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Real estate record and builders' guide: v. 12, no. 293: October 25, 1873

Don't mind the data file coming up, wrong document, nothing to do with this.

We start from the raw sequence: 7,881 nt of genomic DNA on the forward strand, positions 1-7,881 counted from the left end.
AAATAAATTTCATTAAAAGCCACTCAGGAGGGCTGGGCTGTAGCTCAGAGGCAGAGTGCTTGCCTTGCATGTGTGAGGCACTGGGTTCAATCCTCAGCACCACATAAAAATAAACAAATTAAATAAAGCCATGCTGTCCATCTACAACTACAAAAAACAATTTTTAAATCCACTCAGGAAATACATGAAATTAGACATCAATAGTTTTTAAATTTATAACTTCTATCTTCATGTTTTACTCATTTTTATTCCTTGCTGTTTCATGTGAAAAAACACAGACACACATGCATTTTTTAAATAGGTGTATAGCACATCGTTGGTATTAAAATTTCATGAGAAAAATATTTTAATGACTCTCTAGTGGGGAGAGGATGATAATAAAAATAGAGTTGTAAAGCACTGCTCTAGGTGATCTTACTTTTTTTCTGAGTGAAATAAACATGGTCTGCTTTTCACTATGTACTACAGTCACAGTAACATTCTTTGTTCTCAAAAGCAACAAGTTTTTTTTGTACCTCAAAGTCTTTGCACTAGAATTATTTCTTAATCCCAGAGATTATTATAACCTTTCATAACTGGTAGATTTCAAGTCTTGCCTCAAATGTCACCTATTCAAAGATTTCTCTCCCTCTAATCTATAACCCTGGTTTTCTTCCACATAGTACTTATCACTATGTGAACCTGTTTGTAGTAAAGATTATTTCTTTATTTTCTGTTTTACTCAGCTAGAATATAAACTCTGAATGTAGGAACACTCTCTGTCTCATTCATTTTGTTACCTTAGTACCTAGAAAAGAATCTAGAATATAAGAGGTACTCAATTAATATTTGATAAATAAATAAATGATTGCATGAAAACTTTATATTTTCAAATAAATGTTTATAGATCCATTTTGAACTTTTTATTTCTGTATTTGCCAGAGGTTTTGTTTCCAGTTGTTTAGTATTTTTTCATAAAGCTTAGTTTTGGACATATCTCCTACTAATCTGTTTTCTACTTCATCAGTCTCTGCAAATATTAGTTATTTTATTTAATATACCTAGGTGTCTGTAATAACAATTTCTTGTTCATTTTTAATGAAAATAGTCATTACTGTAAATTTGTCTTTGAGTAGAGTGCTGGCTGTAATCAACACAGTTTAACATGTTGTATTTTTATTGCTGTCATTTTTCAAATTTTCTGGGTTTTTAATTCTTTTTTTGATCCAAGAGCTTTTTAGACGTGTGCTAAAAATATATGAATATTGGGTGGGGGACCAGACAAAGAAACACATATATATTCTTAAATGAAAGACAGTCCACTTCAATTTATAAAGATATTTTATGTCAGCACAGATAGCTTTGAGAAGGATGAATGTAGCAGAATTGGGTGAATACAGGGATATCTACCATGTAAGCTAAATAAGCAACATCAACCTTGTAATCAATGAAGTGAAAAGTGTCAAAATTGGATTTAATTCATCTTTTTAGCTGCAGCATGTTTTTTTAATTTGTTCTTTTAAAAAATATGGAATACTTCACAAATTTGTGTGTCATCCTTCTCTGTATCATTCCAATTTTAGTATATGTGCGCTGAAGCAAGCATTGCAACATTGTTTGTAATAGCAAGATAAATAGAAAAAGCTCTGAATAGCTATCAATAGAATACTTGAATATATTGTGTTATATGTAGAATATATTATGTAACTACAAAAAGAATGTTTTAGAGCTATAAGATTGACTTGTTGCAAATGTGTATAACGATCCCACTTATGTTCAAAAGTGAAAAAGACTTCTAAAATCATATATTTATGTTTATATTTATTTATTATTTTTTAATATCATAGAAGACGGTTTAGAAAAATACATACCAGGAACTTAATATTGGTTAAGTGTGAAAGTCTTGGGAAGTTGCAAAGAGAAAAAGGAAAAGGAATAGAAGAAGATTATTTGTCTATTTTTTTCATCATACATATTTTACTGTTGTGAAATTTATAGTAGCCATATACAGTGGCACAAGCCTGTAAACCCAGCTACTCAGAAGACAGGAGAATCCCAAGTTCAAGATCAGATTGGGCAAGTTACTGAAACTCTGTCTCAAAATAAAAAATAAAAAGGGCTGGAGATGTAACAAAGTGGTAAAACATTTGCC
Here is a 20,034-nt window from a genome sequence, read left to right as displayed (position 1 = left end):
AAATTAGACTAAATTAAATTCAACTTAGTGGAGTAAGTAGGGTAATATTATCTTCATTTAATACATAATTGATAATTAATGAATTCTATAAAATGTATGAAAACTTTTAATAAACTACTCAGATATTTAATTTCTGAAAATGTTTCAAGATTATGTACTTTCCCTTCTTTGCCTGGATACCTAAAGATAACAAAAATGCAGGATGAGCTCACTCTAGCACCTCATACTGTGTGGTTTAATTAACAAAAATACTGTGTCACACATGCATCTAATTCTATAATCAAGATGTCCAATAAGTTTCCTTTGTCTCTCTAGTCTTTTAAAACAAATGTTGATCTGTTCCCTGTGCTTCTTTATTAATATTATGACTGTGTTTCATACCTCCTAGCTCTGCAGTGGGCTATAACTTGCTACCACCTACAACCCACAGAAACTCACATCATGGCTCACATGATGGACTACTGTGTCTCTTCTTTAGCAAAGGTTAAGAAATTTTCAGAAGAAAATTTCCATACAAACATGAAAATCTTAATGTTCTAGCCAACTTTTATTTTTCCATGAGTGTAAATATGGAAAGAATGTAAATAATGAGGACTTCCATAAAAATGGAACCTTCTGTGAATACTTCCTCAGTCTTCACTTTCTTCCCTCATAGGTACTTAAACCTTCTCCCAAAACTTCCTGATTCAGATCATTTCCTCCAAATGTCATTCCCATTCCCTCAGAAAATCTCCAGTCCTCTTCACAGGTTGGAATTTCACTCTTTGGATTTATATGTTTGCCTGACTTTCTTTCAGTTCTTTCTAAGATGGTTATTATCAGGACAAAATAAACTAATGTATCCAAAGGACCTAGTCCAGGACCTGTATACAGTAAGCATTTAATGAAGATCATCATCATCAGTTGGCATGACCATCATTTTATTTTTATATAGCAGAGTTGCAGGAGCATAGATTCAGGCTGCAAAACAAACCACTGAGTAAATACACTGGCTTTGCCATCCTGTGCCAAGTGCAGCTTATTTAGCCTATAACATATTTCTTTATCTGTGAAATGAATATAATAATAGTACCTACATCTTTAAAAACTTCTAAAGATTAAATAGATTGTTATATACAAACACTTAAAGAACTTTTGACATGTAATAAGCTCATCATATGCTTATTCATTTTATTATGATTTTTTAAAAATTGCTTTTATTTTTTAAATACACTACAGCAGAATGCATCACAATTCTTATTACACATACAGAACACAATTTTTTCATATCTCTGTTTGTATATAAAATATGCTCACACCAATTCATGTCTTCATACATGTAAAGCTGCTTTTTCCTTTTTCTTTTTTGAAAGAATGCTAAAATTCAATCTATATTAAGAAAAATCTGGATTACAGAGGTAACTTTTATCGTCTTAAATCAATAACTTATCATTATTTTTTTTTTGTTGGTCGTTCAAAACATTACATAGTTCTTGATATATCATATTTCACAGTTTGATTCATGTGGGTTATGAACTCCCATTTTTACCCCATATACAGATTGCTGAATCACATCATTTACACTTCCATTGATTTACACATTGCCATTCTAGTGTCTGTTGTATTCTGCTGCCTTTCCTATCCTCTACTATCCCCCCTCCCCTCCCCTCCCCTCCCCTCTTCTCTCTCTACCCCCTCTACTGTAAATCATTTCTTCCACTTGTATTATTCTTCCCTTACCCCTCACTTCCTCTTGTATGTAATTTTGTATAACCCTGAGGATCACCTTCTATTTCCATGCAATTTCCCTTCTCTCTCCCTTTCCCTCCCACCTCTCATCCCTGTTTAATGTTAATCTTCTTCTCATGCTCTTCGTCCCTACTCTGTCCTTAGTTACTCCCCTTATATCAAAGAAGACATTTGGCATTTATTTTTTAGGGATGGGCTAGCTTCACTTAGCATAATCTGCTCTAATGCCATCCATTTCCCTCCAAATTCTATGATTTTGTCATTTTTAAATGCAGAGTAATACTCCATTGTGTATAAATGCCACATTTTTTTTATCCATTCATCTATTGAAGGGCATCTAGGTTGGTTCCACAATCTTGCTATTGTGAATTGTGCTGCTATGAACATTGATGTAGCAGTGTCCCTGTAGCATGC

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STATE AND BUILDERS' GUIDE NEW YOEK, SATUEDAY, OCTOBEE 25, 1873. Vol. XII. No. 293 Published Weekly by m REAL ESTATE RECORD ASSOOIATIGN. . TERMS, One year, im advance...........S8 00 All communications should be addressed to C TV". BTVJEHHT, Whiting Building, 345 and 317 Broadway. EAPID TRANSIT-WHAT SHOULD BE DONE WITHOUT DELAY. the spivited West Side Association ? "Will it be tlie pioneer in this movement, or permit this matter to sleep another year, as surely it will if half a dozen schemes are sprung sud¬ denly upon the Legislature after its re-assemb¬ ling without deliberate and well-considered action having been had by our property own¬ ers and tax-payers beforehand ? IMPORTANT TO LIENOES. The season has now sufficiently far advanced to convince all of our citizens and tax-payers that the various rapid transit schemes of last Avinter have all come to naught. The most pretentious of these schemes, the Gilbert Ele¬ vated railway, which was more audacious in its promises than all the other schemes com¬ bined, is apparently as much a phantom to-day as have lieen many otlier plans like it in the past, aud as no doubt others will be in the fu¬ ture. We do not find fault with its projectors nor with any of its friends—if it has any to- Ciay—for thus dashing the hopes of thousands of our citizens who look toward the accom¬ plishment of a veritable rapid transit system as tlie first step in the direction of cheaper and better homes. Times have probably been too much out of joint during the past season for this enterprise to meet with financial success, and there may be other reasons, better known to its officers than to the public, for the post¬ ponement which has brought us to winter's door without anything having been accom¬ plished. Tills is, however, no reason for per¬ mitting rapid transit to go by default for still another year. Everybody now acknowledges that it is as important to our metropolitan life as a good sewerage system or as our water supply. It is no longer considered a luxury, but a necessity as urgent as anything that ever engrossed the attention of our best citizens. It is to them, therefore, that we appeal even in these times Avhen new enterprises requu-ing the outlay of vast amounts of capital are not generally favored. Only two months intervene between this and the re-assembling of the Legislature. Now,' then, is the time to con¬ sult together and agree upon some practical plan, which, well considered beforehand, and taking in the best points that presented them¬ selves in previous schemes, must commend itself to the good graces of legislators and executive. We believe there are now in ex¬ istence in this city two or three committees that last j^ear held frequent meetings where the rapid transit schemes were discussed. These committees might join hands and form a nucleus for an organization that means bus¬ iness, and could bring this long and wearisome discussion to a practical and successful end. There is not mu'ch time for delay. What says We notice a decision just rendered in the Supreme Court (Kings County) on the jVIe- chanics' Lien Law of 18G2 in relation to that couuty. There have, heretofore, been a great many cases where, bj'' means of conspiracy between the contractor and owner, the " mate¬ rial man" has been defrauded of his just dues. And there has also been a great deal of doubt in regard to this law; but this decision, togeth¬ er with one in the Court of Appeals (Rollin v. Cross) has, in a great measure, cleared up the clouds that have rested upon it, and form a beacon light by which the poor mechanic or material man may steer to safety and -paj- ment. The suit was one brought by Keogh & Thorne agt. John Donevan and another for the foreclosure of a lien for materials furnished on houses being erected by Donevan, and which, when completed, would belong to him. The defendant demurred because the com¬ plaint did not state that money was due to Donevan from the apparent owner. This brought up the question of law whether that fact must be stated, or rather whether the ex¬ istence of that fact was necessaiy to enable the plaintiff to recover. The plaintiff held it was not necessary, as under the clause " permitted by the owner to build," which occurs in the lawj their lien was good. The Special Term sustained the demurrer and dismissed the complaint. The plaintiffs then appealed to the General Term, and after a delay of some months the judgment was re¬ versed and the views of the plaintiffs sustained. This case is important, and we hope it will appear in full in the law reports. William Q. Judge was for the plaintiffs and James Troy for the defendants. INVESTMENTS BY INSUEANCE COMPANIES. It is not our intention to at all deride the usefulness of life insurance companies, and we certainly do not desire to discuss the mer- rits of quarrels which occasionally spring up between the leading companies of New York. There is, however, one thing connected with the business of these companies to which policy holders, as well as stock holders, should pay more attention than they are doing. We allude to the investments made by several life insurance companies of New York. They are not always directed by experts, nor dictated by sound and safe judgment. Of late reports have reached us of investments recklessly made by one or two life insurance companies in property which is not worth within several thousand dollars the face of the mortgages purchased on the same. It is in this manner that the moneys which should be kept sacred and in trust for widows and orphans is squan¬ dered away in times of prosperity, and which may be lost entirely should in times of adver¬ sity these companies be compelled to sell them for want of money. When one realizes how carelessly some of these investments are made, often through the agency of men who have their own selfish interests iu view, there is in¬ deed reason for demanding judicial interfer¬ ence in the affairs of concerns that apparently are solid, but whose bad investments show them to be rotten to the core. THE WEST SIDE AND JEESEY. Some west side property owners express alarm at whispers heard here and there that the men they have trusted most in the past have really no sympathy with them in their anxiety to push on improvements on the West Side. They fear that combinations—of which more and more signs come slowly to the sur¬ face—have been formed some time back, by which New York's interests are to be sacri¬ ficed to those of Jersey capitalists. We can¬ not coincide, as yet at least, with these suspi¬ cious property owners. We cannot believe that the West Side Association has sold out to Jersey, even though some of its magnates own considerable property across the river. True, we hear of " Jersey City as the metrop¬ olis of the future," but the majority of owners on the Yfest Side are men of such excellent common sense that they are not scared by phantoms which are sure to make their appear¬ ance at certain stated times in certain fixed quarters. Still, all these things are food for reflection, the most important point in vviiich ia that " eternal vigilance" should be exercised by those interested in the improvement aud welfare of Manhattan Island, and that mem¬ bers of the West Side Association especially sliould not permit themselves to be always led by the same strings, but should occasionally do their own thinking. The following private sales of ihe better class improved property have been reported to us: No. 23 East Fifty-seventh Street, 18.6x70x 100.5 feet, for $70,000; also. No. 18 West Fifty- eighth Street, 25x75.xl00 feet, for |80,000; also, No. 320 West Fifty-seventh Street, 16.8x55s 00.5 feet, for |30,000.